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Former park rangers share 38th parallel stories

Laurie Sisler, Guest Writer

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Retired State Park rangers, David Carle and Janet Carle, walked onstage in Cosumnes River College’s Recital Hall with welcoming smiles, ready to present their lecture on the 38th parallel in California on April 24.

A crowd filled a third of the room, containing a range of people from CRC students, to faculty and even adults from outside of the campus. Everyone looked up at the stage where the Carles took turns presenting a slideshow of pictures of their travels along the entire globe on the 38th parallel.

“The 38th parallel goes right through our home in the salty Eastern Sierra Lake, and we often thought it would be interesting to just see where that parallel goes from here,” Janet said.

Their journey started at their home at Mono Lake in the Sierra Nevadas, where the Carles had already participated in the “water battle” of sharing the waters from the Mono Lake ecosystem with the Los Angeles area, Janet said.

“We had seen a really inspiring story, we lived it and had been in the middle of it,” Janet said. “We wanted to learn more about water in our home state.”

After the Sierra Nevadas, their journey eventually branched out to the rest of the globe. In other parts of the world, they found similar aspects that related back to their home at Mono Lake, David said.

“The Yellow River is a lot like the Colorado River in this country, and both are named for their silt,” David said. “Both have a lot of problems in terms of how they’ve been used.”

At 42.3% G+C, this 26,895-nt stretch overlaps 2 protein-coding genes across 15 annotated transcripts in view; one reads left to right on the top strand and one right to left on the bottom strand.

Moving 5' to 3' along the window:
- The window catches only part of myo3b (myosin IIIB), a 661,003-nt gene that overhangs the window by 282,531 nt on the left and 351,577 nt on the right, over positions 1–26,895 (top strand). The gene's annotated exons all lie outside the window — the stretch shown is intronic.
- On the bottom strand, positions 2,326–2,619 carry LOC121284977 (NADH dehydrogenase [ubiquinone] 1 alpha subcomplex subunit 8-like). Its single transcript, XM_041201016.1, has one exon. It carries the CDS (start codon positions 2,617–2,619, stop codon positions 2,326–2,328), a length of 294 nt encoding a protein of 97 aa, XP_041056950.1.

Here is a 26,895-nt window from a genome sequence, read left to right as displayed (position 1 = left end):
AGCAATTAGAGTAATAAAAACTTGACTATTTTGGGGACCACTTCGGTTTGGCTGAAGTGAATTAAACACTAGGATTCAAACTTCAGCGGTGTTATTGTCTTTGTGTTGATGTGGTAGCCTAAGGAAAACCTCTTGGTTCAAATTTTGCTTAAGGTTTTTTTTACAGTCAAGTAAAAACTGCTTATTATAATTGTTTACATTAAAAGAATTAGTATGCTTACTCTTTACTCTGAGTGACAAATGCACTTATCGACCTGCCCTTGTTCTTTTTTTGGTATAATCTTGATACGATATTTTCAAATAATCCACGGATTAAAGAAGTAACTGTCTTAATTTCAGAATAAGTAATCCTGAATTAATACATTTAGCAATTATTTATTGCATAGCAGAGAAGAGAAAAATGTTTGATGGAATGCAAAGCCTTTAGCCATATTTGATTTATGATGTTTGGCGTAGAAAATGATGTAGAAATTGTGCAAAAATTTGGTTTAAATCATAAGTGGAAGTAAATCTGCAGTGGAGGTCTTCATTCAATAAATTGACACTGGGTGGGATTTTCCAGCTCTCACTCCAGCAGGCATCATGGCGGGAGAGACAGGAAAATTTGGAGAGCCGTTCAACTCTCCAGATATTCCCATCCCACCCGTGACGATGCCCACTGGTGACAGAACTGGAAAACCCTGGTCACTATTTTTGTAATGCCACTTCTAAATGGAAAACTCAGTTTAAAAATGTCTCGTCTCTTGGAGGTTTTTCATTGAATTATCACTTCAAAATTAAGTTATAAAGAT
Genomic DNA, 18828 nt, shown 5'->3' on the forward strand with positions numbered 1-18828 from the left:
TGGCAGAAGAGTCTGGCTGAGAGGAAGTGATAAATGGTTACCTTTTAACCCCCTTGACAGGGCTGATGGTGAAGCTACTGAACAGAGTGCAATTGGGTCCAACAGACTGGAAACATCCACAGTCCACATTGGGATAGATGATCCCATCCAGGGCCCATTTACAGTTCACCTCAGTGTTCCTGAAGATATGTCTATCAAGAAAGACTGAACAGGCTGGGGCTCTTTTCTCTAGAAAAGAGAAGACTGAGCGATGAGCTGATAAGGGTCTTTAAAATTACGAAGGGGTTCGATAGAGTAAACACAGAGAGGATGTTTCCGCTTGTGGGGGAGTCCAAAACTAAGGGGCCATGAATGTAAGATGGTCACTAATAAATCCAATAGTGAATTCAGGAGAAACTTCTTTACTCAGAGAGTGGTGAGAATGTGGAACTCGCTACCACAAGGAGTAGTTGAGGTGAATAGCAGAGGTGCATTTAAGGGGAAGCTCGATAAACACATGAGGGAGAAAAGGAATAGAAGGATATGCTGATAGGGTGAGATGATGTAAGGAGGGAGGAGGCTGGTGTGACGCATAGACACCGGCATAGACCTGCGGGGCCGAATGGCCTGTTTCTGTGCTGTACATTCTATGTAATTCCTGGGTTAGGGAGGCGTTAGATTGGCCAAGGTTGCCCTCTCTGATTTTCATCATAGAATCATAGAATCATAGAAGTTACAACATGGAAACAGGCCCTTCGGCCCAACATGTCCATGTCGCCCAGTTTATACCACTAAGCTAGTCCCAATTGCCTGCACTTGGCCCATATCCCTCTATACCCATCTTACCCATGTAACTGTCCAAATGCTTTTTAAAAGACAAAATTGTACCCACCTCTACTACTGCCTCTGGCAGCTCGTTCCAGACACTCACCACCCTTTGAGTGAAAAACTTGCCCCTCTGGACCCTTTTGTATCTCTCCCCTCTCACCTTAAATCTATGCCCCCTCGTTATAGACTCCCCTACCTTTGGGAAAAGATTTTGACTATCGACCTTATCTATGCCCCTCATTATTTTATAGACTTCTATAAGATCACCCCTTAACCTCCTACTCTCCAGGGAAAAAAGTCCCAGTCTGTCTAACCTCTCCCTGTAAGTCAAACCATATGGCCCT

Debra Sharkey, a CRC geography professor who was involved in setting up the event, introduced the Carles at the beginning of the lecture.

“I hope that people learn about issues in other parts of the world that encourage them to learn more,” Sharkey said.

Steven Coughran, a music professor at CRC, had also helped setup this event.

“I think it’s fascinating how a place on the parallel, many miles removed, could be so similar,” Coughran said.

Kathie Griley, the Culinary Academic Department Director at the Art Institute in Sacramento, attended the lecture.

“That just makes me want to be more active in doing my part,” Griley said after she listened to the presentation.

Griley also had her students attend the presentation. Griley said she hopes her students will “see the bigger picture; it’s not just the water and the food, it’s everything else.”

The Carles wanted to inform the audience about the water in the rest of the world so that they can help with the water in the future.

“All you young people in the room give us hope,” Janet said.

 

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Former park rangers share 38th parallel stories